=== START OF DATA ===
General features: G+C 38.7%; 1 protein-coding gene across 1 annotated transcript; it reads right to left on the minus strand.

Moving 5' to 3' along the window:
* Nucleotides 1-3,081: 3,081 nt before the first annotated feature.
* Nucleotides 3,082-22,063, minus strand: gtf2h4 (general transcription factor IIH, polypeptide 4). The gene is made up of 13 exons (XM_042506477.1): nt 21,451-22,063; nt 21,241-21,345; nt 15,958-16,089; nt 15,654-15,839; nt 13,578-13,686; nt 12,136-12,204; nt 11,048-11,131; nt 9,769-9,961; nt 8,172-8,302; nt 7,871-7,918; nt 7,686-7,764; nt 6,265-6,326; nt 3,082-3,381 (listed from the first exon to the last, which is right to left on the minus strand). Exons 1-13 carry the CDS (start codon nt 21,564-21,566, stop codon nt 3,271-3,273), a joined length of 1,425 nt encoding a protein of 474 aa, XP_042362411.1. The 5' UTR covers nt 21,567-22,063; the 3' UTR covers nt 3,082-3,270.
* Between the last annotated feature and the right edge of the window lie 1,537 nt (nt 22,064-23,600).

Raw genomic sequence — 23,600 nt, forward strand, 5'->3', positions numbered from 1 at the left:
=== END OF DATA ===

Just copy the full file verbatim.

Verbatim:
General features: G+C 38.7%; 1 protein-coding gene across 1 annotated transcript; it reads right to left on the minus strand.

Moving 5' to 3' along the window:
* Nucleotides 1-3,081: 3,081 nt before the first annotated feature.
* Nucleotides 3,082-22,063, minus strand: gtf2h4 (general transcription factor IIH, polypeptide 4). The gene is made up of 13 exons (XM_042506477.1): nt 21,451-22,063; nt 21,241-21,345; nt 15,958-16,089; nt 15,654-15,839; nt 13,578-13,686; nt 12,136-12,204; nt 11,048-11,131; nt 9,769-9,961; nt 8,172-8,302; nt 7,871-7,918; nt 7,686-7,764; nt 6,265-6,326; nt 3,082-3,381 (listed from the first exon to the last, which is right to left on the minus strand). Exons 1-13 carry the CDS (start codon nt 21,564-21,566, stop codon nt 3,271-3,273), a joined length of 1,425 nt encoding a protein of 474 aa, XP_042362411.1. The 5' UTR covers nt 21,567-22,063; the 3' UTR covers nt 3,082-3,270.
* Between the last annotated feature and the right edge of the window lie 1,537 nt (nt 22,064-23,600).

Raw genomic sequence — 23,600 nt, forward strand, 5'->3', positions numbered from 1 at the left: